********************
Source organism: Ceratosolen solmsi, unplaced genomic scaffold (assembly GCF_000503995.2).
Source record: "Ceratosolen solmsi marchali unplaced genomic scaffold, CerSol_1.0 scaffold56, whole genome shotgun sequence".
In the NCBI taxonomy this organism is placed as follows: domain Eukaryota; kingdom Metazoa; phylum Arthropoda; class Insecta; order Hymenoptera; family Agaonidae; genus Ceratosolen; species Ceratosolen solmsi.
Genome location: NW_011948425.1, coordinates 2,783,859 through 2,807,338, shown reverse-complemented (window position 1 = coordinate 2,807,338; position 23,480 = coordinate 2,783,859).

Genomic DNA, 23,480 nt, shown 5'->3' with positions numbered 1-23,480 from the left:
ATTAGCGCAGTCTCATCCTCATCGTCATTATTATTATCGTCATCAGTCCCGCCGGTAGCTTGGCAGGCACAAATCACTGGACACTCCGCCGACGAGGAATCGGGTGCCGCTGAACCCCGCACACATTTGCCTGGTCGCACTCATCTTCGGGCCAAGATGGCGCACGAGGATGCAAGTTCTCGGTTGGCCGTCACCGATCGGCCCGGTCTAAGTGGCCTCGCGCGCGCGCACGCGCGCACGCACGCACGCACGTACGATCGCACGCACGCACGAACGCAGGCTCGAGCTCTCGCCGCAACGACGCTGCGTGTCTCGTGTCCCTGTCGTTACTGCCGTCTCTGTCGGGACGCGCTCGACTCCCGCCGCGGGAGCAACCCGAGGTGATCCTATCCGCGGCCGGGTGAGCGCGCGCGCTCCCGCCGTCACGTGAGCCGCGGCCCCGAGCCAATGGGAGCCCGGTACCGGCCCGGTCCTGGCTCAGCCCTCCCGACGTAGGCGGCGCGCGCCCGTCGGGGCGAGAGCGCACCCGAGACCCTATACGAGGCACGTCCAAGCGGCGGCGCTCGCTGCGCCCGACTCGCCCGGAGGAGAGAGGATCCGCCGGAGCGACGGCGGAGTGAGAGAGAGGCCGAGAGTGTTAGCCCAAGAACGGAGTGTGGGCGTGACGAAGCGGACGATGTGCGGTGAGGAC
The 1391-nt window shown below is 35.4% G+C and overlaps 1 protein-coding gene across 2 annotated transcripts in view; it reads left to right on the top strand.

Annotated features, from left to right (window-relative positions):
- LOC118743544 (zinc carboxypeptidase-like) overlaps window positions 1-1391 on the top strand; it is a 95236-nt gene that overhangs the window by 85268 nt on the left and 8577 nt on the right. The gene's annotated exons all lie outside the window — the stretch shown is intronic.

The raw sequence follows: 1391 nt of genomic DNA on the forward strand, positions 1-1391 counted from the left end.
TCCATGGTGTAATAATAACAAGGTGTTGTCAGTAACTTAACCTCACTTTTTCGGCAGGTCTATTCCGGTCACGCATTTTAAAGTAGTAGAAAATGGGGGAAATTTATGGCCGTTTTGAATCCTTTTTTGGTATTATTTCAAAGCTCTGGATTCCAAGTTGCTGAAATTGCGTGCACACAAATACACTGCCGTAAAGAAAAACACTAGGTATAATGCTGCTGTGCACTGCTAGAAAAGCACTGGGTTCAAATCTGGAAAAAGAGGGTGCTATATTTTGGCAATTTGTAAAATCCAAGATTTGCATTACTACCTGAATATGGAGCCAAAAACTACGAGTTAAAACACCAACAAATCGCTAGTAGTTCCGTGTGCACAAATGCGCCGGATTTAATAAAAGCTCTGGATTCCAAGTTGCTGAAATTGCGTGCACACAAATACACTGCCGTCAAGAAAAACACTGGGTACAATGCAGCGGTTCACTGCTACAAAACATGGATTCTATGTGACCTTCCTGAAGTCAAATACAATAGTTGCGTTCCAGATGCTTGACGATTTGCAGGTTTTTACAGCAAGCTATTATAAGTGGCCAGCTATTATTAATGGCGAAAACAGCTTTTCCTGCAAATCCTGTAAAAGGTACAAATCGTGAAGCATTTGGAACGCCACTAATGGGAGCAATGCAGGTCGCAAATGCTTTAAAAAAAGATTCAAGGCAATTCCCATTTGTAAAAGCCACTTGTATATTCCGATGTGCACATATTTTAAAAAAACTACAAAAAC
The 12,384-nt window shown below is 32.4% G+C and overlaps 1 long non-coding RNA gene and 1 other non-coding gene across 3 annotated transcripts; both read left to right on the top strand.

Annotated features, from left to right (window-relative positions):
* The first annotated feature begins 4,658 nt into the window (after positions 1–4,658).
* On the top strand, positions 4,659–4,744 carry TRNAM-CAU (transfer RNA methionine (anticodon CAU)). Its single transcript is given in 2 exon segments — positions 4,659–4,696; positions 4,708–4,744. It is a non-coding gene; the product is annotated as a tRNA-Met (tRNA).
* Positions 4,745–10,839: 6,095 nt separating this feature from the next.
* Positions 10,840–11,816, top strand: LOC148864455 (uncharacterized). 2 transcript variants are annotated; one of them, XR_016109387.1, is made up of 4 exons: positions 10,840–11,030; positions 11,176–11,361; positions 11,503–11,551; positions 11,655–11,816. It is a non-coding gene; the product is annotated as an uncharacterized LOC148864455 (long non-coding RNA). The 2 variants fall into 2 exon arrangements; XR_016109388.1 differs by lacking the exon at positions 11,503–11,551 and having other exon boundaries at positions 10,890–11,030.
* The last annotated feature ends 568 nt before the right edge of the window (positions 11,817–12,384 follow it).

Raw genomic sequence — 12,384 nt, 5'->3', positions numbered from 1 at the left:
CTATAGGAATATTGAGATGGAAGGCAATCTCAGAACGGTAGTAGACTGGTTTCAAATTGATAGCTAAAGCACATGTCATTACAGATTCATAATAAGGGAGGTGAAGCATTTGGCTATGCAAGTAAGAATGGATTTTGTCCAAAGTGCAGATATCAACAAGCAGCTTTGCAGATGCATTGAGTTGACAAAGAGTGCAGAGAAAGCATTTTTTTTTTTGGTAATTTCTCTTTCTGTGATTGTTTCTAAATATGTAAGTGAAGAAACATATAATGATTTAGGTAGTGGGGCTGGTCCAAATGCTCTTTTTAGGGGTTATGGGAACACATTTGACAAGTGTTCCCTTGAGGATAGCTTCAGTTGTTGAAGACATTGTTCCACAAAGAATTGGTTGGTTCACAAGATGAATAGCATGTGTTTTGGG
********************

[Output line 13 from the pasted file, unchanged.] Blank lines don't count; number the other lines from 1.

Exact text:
Annotated features, from left to right (window-relative positions):